Story by David Rothery Professor of Planetary Geosciences, The Open University
Kilauea, the most active volcano on Hawaii, has been in continual eruption since 1983. It entered a new phase in early May when fractures along a rift on the eastern side of the volcano opened during a series of earthquakes – some of which became volcanic fissures from which lava was erupted.
These fissures allowed magma that had been ponded in a summit lake to drain onto the ground surface as lava flows lower down the mountain. This was close to a residential subdivision known as Leilani Estates, where a new volcanic cone has since developed.
Kilauea is buttressed on its north-west side by the enormous mass of Mauna Loa volcano, but its south-east slopes face the ocean and are unsupported. The magma from beneath the volcano usually erupts from the summit of the volcano, and there was a spectacular lava lake there in March. However two rift zones (areas where the volcano is splitting apart), extending east and south-west from the summit, can make it possible for lava to erupts from Kilauea’s flanks too.
The current activity is based along the east rift zone. According to the US Geological Survey, 23 separate new fractures there became volcanic fissures from which lava was erupted. By the end of May, “fissure 8” (the eighth new fissure to have announced itself) had become dominant – with activity at the others ceasing or subsiding. This was the source of the lava that by June 4 was flowing into the sea several miles away near the Vacationland resort, where it completely filled what had previously been Kapoho Bay.
By mid-June, the coagulated spatter around the persistently active part of fissure 8 had built a cone approaching 200ft high as seen in the photo below.
The question naturally arises as to whether this new hill and source of all that lava is a volcano in its own right. If you look on the internet you will typically find “volcano” defined as something like “a landscape feature produced at a site where magma is erupted”. Such a simplistic definition would qualify the “fissure 8” cone as a volcano, but I think just about every professional volcanologist would reject this, on the grounds that it is merely a subsidiary vent belonging to Kilauea.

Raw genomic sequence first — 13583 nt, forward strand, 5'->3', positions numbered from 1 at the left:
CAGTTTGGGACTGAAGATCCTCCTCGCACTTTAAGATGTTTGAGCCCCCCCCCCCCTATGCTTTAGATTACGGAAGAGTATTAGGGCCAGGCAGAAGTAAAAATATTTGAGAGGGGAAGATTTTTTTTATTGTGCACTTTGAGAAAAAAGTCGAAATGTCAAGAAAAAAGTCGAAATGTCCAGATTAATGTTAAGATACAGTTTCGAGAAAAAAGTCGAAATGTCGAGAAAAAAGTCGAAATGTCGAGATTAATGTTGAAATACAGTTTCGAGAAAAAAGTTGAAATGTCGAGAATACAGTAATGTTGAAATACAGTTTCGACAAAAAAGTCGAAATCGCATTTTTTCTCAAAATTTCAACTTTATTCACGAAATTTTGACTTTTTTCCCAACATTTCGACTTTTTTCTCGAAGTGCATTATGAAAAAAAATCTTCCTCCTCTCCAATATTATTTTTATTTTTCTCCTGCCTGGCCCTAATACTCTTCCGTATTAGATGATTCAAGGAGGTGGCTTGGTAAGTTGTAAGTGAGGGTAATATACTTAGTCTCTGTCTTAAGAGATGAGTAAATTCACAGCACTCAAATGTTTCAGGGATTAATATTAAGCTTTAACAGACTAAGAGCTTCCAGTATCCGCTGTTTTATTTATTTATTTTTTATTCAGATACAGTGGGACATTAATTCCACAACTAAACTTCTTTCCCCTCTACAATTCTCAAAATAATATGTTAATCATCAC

This is because it is fed by magma from the source that supplies Kilauea as a whole, and could equally well have erupted elsewhere on Kilauea. The new cone at fissure 8 is not significantly more substantial than numerous older subsidiary cones elsewhere on Kilauea.
However, you would search in vain for a formally sanctioned definition of the term “volcano” to quantify the degree of connectedness or mutual size relationships in a way that could settle this issue. On the positive side, the lack of such a definition enables volcanologists to avoid the sometimes bitter controversy over the formal definition of the term “planet” that has plagued astronomers since 2006, when Pluto was demoted to being a “dwarf planet”. But it does leave them open to people arguing that, if the fissure 8 cone is just part of Kilauea, then why don’t we count Kilauea as just part of Mauna Loa?
There is some logic in this, because Kilauea and Mauna Loa both draw their magma from the same source in the Earth’s mantle (the Hawaiian hotspot plume). But in this case professional volcanologists generally agree that these are best regarded as separate systems, and the US Geological Survey rightly regards the situation that way. That’s because activity at Kīlauea has no discernible effect on Mauna Loa’s magmatic system.
Although I would agree that the fissure 8 vent is not a volcano in its own right, it does surely deserve to be referred to by a suitably memorable designation. The stance of the US Geological Survey is that bestowing names is not up to them.
This, they say, is the right of the local community, which includes the many people who have lost their homes to the new lava flows. It could end up being known as Pu’u Leilani (Hawaiian for “Leilani Hill”, after its location), or maybe as something more poetic. But the time for this will be when this phase of the eruption has ended, which might not be for several more weeks.
Originally published in The Conversation